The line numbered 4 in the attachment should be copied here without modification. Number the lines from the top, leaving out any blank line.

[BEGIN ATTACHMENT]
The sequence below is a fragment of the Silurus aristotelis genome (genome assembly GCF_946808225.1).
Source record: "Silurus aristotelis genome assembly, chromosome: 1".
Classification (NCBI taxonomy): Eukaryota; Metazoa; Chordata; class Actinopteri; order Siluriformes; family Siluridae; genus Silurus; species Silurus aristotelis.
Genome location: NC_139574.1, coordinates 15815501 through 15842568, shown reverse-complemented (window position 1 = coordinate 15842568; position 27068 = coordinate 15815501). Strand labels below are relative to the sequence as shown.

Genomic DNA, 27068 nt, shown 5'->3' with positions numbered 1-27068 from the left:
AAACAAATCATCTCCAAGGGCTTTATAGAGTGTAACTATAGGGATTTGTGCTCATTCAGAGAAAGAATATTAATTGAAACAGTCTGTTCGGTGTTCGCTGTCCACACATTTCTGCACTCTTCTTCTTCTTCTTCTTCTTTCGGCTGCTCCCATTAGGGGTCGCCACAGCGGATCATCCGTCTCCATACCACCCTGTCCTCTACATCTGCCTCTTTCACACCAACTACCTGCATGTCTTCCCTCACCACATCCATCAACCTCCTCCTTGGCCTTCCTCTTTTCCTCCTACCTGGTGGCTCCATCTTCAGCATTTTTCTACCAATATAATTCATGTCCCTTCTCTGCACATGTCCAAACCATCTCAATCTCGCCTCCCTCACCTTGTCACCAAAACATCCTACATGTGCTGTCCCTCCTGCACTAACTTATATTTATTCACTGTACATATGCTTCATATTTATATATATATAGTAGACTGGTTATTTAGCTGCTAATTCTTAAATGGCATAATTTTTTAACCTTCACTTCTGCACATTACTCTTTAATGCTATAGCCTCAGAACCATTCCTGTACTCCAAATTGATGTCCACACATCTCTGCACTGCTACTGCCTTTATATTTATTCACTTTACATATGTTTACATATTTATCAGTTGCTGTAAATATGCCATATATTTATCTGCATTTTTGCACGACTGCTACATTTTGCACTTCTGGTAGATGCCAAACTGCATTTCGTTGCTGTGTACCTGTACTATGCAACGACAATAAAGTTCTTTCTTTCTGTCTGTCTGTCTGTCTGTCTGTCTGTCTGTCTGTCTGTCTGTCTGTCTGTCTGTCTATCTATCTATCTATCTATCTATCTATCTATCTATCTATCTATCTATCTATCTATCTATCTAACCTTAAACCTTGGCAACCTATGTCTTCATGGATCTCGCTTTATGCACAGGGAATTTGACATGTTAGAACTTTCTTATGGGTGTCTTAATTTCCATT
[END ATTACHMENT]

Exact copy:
Genome location: NC_139574.1, coordinates 15815501 through 15842568, shown reverse-complemented (window position 1 = coordinate 15842568; position 27068 = coordinate 15815501). Strand labels below are relative to the sequence as shown.